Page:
There were several changes among the best 1-year CD rates to start April, with the best rate dropping to 5.20% today, down from 5.25% on Friday. Other 1-year rates fell below 5.00%, while some edged slightly higher. The highest rate for a regular 5-year CD dropped to 4.68% today, down from 5.00% at the end of last week. All other terms saw top rates unchanged.

The best annual percentage yield (APY) you can get on any CD today is still 5.50%, which you’ll find at only one nationally-available credit union. This rate applies to CDs of 24 to 35 months (you can choose the term). The next best rate on any regular CD is 5.25%, which you can get on a 6-month or 18-month CD. The latter term offers several options.

CD rates have risen dramatically throughout 2022 and 2023. But with the chance that the Federal Reserve hits the brakes on rate hikes this year, we may see less movement, if not more rate drops. Locking in a good CD rate now could pay off in a few months or years from now.

Key Takeaways

  • The top rate for any CD today is still 5.50% APY, which you can get on a 2-year term.
  • The top rate for 1-year CDs dropped to 5.20% today, down from 5.25% last week.
  • The top rate for 5-year CDs dropped to 4.68%, down from 5.00%.
  • Jumbo CD rates still top out at 5.25% on multiple terms.

The most you can earn on any CD term is 5.50% APY, and it’s been that way since March 3. That’s available from Credit Human, a nationwide credit union. It applies to terms between 24 and 35 months.

Most of the top CD rates are offered by credit unions. We only include credit unions in our analysis that allow anyone to join, though that usually involves joining a nonprofit organization for a small fee.

If you have the money for a jumbo CD—$50,000 or more for a minimum deposit—the top rates increased on 1-year, 2-year, 4-year, and 5-year jumbo CDs today. Lafayette Federal Credit Union now offers between 4.84% and 5.15% APY on select jumbo terms: one year, two years, four years, and five years. The top rate offered on any jumbo CD is still 5.25%—that’s for a 6-month, 18-month, or 3-year jumbo CD.

CD Term Yesterday’s Top National Rate Today’s Top National RateDay’s Change (percentage points)
3 months4.75% APY4.75% APYNo change
6 months 5.25% APY5.25% APYNo change
1 year 5.25% APY 5.20% APY-0.05
18 months5.25% APY5.25% APYNo change
2 years 5.50% APY5.50% APYNo change
3 years 5.50% APY 5.50% APYNo change
4 years5.00% APY5.00% APYNo change
5 years 5.00% APY 4.68% APY-0.32
10 years4.30% APY4.30% APYNo change
To view the top 15–20 nationwide rates in any term, click on the desired term length in the table above.
 CD TermToday’s Top National Bank RateToday’s Top National Credit Union RateToday’s Top National Jumbo Rate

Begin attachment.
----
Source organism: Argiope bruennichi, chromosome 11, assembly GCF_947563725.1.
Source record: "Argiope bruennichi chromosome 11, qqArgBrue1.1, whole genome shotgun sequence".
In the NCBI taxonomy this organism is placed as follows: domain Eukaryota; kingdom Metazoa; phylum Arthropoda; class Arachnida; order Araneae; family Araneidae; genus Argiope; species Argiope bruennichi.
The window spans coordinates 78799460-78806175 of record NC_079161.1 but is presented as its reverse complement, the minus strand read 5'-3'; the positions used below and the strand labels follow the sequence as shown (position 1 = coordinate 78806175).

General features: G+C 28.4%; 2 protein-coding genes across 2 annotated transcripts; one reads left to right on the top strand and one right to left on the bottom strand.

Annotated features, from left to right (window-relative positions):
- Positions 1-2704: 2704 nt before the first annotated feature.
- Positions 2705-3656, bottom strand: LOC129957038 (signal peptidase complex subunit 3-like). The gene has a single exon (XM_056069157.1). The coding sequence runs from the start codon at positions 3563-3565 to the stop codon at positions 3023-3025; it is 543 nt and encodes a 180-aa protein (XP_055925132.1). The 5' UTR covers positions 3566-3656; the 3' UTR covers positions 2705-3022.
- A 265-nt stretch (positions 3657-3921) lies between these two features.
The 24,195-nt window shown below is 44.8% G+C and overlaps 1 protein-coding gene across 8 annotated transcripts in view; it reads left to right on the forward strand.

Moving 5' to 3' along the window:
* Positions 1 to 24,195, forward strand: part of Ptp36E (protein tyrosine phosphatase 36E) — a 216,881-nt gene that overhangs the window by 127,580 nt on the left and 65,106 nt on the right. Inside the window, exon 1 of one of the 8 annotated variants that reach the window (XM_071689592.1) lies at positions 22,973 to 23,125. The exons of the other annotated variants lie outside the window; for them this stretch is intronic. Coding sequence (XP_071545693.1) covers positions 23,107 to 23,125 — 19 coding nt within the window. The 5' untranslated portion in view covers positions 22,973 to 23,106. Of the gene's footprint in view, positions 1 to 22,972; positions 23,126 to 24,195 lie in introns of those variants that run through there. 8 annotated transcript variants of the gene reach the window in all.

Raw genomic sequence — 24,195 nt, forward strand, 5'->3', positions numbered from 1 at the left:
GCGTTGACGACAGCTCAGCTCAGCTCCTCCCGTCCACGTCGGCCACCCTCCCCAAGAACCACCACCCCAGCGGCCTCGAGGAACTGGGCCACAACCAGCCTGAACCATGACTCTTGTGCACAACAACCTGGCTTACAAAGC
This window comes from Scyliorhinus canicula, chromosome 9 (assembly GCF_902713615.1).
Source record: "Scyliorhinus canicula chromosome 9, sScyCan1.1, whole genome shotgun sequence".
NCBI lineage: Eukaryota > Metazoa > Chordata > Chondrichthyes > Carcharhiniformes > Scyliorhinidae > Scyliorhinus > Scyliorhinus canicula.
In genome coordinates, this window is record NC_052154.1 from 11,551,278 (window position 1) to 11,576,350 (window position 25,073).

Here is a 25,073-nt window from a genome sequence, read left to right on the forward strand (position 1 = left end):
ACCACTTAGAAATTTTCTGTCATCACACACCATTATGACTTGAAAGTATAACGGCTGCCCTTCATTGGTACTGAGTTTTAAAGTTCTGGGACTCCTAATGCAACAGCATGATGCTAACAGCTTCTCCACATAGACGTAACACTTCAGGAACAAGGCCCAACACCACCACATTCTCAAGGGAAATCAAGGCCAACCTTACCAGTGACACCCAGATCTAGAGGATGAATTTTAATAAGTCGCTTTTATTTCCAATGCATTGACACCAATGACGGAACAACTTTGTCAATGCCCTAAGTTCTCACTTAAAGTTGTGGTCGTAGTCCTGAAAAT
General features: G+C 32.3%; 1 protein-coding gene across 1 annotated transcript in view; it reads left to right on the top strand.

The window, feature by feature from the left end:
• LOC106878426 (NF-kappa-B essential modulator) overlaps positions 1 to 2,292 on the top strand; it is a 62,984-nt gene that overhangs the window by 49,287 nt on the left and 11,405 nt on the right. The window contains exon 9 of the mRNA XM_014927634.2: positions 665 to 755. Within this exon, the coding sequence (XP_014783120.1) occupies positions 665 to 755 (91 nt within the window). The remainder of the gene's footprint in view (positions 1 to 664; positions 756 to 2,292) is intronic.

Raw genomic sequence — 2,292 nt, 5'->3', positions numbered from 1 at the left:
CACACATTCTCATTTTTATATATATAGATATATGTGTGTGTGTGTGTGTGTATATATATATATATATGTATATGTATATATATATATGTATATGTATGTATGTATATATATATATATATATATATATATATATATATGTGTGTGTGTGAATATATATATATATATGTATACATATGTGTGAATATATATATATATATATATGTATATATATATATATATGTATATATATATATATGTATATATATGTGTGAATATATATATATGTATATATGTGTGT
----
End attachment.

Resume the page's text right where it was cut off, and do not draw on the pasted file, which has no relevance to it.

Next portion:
3 months 4.75% APY4.50% APY 3.91% APY 
6 months 5.25% APY5.25% APY 5.25% APY 
1 year 5.20% APY 5.05% APY5.15% APY 
18 months 5.25% APY 5.25% APY 5.25% APY 
2 years 5.13% APY 5.50% APY 5.04% APY 
3 years 4.60% APY 5.50% APY 5.25% APY 
4 years 4.55% APY 5.00% APY 4.89% APY 
5 years 4.50% APY 4.68% APY 4.84% APY 
10 years4.10% APY4.30% APYNone
To view our lists of the top-paying CDs across terms for bank, credit union, and jumbo certificates, click on the column headers above.

Will CD Rates Rise or Fall?

CD rates climbed in 2022 as a result of the Federal Reserve raising the federal funds rate to combat inflation. The Fed’s actions this year have pushed rates to heights not seen in years. The Fed has already raised the fed funds rate twice this year, both times by 0.25%. While still an increase, the hikes were lower than last year when inflation was higher than it is now.

Below you can see how CD rates have trended over the last few years. The points on the graph indicate the highest CD rate offered for that term as of Monday of that week.

The Fed’s next meeting is in May, and if it decides to put a pause on rate hikes, we could see these lines on the graph stay the same for some time, or begin to drop.

Note that the “top rates” quoted here are the highest nationally available rates Investopedia has identified in its daily rate research on hundreds of banks and credit unions. This is much different than the national average, which includes all banks offering a CD with that term, including many large banks that pay a pittance in interest. Thus, the national averages are always quite low, while the top rates you can unearth by shopping around are often five, 10, or even 15 times higher.

Rate Collection Methodology Disclosure

Every business day, Investopedia tracks the rate data of more than 200 banks and credit unions that offer CDs to customers nationwide and determines daily rankings of the top-paying certificates in every major term. To qualify for our lists, the institution must be federally insured (FDIC for banks, NCUA for credit unions), and the CD’s minimum initial deposit must not exceed $25,000.

Banks must be available in at least 40 states. And while some credit unions require you to donate to a specific charity or association to become a member if you don’t meet other eligibility criteria (e.g., you don’t live in a certain area or work in a certain kind of job), we exclude credit unions whose donation requirement is $40 or more. For more about how we choose the best rates, read our full methodology.

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